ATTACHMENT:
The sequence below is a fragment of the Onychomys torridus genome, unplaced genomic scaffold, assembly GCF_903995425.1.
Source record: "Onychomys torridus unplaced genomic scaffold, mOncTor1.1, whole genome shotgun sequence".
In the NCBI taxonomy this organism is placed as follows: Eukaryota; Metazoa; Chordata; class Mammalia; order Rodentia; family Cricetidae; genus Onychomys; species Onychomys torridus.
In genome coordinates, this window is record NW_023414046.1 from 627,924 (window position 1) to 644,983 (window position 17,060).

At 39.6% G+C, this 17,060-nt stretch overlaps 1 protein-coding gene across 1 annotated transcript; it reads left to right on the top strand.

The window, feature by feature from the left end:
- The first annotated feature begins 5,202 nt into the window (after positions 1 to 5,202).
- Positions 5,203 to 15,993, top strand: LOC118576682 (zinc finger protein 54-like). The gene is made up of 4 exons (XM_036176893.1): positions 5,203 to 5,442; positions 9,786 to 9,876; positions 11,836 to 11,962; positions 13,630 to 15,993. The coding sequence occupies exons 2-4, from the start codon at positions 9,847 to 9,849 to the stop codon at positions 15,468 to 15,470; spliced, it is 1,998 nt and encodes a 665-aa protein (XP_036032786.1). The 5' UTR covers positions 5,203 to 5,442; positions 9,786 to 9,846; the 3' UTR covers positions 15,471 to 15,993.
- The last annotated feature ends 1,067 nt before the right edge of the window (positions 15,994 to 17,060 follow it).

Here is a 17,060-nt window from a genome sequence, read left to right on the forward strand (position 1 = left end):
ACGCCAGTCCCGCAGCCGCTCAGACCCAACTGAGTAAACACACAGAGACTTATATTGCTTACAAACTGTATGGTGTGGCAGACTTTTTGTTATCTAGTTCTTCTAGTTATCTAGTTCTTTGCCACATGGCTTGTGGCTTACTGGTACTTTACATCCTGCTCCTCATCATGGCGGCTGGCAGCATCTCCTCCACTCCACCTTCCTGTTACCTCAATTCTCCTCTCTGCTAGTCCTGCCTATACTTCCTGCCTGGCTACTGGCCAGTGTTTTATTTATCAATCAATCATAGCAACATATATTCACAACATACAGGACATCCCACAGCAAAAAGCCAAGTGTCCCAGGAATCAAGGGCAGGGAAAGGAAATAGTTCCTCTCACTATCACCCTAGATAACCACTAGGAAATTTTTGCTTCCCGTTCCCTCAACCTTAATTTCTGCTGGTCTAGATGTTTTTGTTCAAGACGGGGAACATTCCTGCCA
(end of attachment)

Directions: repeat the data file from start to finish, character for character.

The sequence below is a fragment of the Onychomys torridus genome, unplaced genomic scaffold, assembly GCF_903995425.1.
Source record: "Onychomys torridus unplaced genomic scaffold, mOncTor1.1, whole genome shotgun sequence".
In the NCBI taxonomy this organism is placed as follows: Eukaryota; Metazoa; Chordata; class Mammalia; order Rodentia; family Cricetidae; genus Onychomys; species Onychomys torridus.
In genome coordinates, this window is record NW_023414046.1 from 627,924 (window position 1) to 644,983 (window position 17,060).

At 39.6% G+C, this 17,060-nt stretch overlaps 1 protein-coding gene across 1 annotated transcript; it reads left to right on the top strand.

The window, feature by feature from the left end:
- The first annotated feature begins 5,202 nt into the window (after positions 1 to 5,202).
- Positions 5,203 to 15,993, top strand: LOC118576682 (zinc finger protein 54-like). The gene is made up of 4 exons (XM_036176893.1): positions 5,203 to 5,442; positions 9,786 to 9,876; positions 11,836 to 11,962; positions 13,630 to 15,993. The coding sequence occupies exons 2-4, from the start codon at positions 9,847 to 9,849 to the stop codon at positions 15,468 to 15,470; spliced, it is 1,998 nt and encodes a 665-aa protein (XP_036032786.1). The 5' UTR covers positions 5,203 to 5,442; positions 9,786 to 9,846; the 3' UTR covers positions 15,471 to 15,993.
- The last annotated feature ends 1,067 nt before the right edge of the window (positions 15,994 to 17,060 follow it).

Here is a 17,060-nt window from a genome sequence, read left to right on the forward strand (position 1 = left end):
ACGCCAGTCCCGCAGCCGCTCAGACCCAACTGAGTAAACACACAGAGACTTATATTGCTTACAAACTGTATGGTGTGGCAGACTTTTTGTTATCTAGTTCTTCTAGTTATCTAGTTCTTTGCCACATGGCTTGTGGCTTACTGGTACTTTACATCCTGCTCCTCATCATGGCGGCTGGCAGCATCTCCTCCACTCCACCTTCCTGTTACCTCAATTCTCCTCTCTGCTAGTCCTGCCTATACTTCCTGCCTGGCTACTGGCCAGTGTTTTATTTATCAATCAATCATAGCAACATATATTCACAACATACAGGACATCCCACAGCAAAAAGCCAAGTGTCCCAGGAATCAAGGGCAGGGAAAGGAAATAGTTCCTCTCACTATCACCCTAGATAACCACTAGGAAATTTTTGCTTCCCGTTCCCTCAACCTTAATTTCTGCTGGTCTAGATGTTTTTGTTCAAGACGGGGAACATTCCTGCCA